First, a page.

After being asked by Signature to pen a new musical, Conner said that he and Barnes "we picked the topic of sort of a human search for freedom, and we went all over the world: every civilization, character, and we found other types of freedoms...[and it] became a larger conversation about what freedom was."
After a developmental period at Signature and at the Shenandoah Conservatory, when Crossing returned to Signature, the show received mixed reviews from critics and audiences alike.
Audience members had similar issues as the reviewers and didn't truly understand the message that Conner & Barnes were trying to get across. In a comment on the Washington Post review, user "smpflueger" said that "Undercooked is the perfect word. While performed well, the material is the problem...Ultimately the [characters] don't seem to have a lot to say and I didn't care about them. They are mere scetches [sic] of people, architypes [sic] without much fleshing out."
Conner has spoked to a lot of audience members after the show and while "some people felt it was unfinished, people were trying to figure out “what this is” because people want to put it in its box, but I can’t put it in a box." This stresses an interesting idea of what a piece of theatre needs to be and if the writers need to put a label on their work.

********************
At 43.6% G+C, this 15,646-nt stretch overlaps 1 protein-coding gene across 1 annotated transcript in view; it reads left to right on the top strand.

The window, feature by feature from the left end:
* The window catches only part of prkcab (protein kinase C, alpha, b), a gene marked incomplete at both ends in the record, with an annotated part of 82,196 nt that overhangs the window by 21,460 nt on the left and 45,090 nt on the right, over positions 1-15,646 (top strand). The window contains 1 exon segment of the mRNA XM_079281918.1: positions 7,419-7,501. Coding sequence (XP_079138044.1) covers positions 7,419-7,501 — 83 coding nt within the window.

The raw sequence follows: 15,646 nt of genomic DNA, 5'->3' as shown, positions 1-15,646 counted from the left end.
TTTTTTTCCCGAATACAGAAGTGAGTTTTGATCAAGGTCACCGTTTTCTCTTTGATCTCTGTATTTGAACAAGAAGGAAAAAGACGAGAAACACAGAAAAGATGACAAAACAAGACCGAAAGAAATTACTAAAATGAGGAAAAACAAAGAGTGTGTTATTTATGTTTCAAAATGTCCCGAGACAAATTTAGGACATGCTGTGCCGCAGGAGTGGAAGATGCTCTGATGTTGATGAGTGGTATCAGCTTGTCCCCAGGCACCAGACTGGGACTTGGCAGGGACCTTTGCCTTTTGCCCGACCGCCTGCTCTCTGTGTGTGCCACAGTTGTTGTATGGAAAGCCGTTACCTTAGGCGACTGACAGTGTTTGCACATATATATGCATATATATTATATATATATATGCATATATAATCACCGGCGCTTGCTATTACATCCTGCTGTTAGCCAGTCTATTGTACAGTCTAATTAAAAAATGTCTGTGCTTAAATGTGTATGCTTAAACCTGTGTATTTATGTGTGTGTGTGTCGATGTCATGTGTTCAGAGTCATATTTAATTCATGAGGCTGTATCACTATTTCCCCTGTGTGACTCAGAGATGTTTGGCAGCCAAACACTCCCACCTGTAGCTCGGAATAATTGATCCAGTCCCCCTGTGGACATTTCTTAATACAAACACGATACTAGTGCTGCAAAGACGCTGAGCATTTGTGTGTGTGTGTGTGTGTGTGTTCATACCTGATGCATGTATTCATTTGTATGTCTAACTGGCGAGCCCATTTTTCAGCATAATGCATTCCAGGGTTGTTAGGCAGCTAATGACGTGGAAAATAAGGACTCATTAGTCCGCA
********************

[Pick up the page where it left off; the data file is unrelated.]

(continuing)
While the show started as a search for freedom, in Conner's eyes "this play is about the connections we all have as human and how those connections make us who we are."
Like the eight characters in the show, everyone has different views and is affected by life differently. So too audiences reacted very differently to this new musical and took away different messages of what it meant to be free.